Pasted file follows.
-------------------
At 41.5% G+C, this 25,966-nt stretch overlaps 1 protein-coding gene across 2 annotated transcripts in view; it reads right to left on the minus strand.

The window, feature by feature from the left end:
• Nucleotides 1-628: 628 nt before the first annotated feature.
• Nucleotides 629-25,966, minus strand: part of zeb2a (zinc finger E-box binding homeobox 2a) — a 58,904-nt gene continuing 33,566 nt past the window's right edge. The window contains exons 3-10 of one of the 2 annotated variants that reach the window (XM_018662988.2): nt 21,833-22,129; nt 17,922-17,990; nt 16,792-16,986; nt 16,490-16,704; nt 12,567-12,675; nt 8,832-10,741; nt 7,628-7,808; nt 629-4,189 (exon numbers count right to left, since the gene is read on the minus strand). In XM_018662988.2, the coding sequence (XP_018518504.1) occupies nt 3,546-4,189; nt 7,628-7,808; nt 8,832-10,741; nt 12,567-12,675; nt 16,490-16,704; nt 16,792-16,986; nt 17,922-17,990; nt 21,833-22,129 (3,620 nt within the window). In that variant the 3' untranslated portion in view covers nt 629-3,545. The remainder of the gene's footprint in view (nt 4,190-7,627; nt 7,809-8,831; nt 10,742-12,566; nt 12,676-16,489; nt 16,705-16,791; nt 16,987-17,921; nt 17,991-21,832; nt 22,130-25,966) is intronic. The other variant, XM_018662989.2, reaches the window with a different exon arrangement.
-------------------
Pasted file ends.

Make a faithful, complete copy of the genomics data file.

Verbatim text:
At 41.5% G+C, this 25,966-nt stretch overlaps 1 protein-coding gene across 2 annotated transcripts in view; it reads right to left on the minus strand.

The window, feature by feature from the left end:
• Nucleotides 1-628: 628 nt before the first annotated feature.
• Nucleotides 629-25,966, minus strand: part of zeb2a (zinc finger E-box binding homeobox 2a) — a 58,904-nt gene continuing 33,566 nt past the window's right edge. The window contains exons 3-10 of one of the 2 annotated variants that reach the window (XM_018662988.2): nt 21,833-22,129; nt 17,922-17,990; nt 16,792-16,986; nt 16,490-16,704; nt 12,567-12,675; nt 8,832-10,741; nt 7,628-7,808; nt 629-4,189 (exon numbers count right to left, since the gene is read on the minus strand). In XM_018662988.2, the coding sequence (XP_018518504.1) occupies nt 3,546-4,189; nt 7,628-7,808; nt 8,832-10,741; nt 12,567-12,675; nt 16,490-16,704; nt 16,792-16,986; nt 17,922-17,990; nt 21,833-22,129 (3,620 nt within the window). In that variant the 3' untranslated portion in view covers nt 629-3,545. The remainder of the gene's footprint in view (nt 4,190-7,627; nt 7,809-8,831; nt 10,742-12,566; nt 12,676-16,489; nt 16,705-16,791; nt 16,987-17,921; nt 17,991-21,832; nt 22,130-25,966) is intronic. The other variant, XM_018662989.2, reaches the window with a different exon arrangement.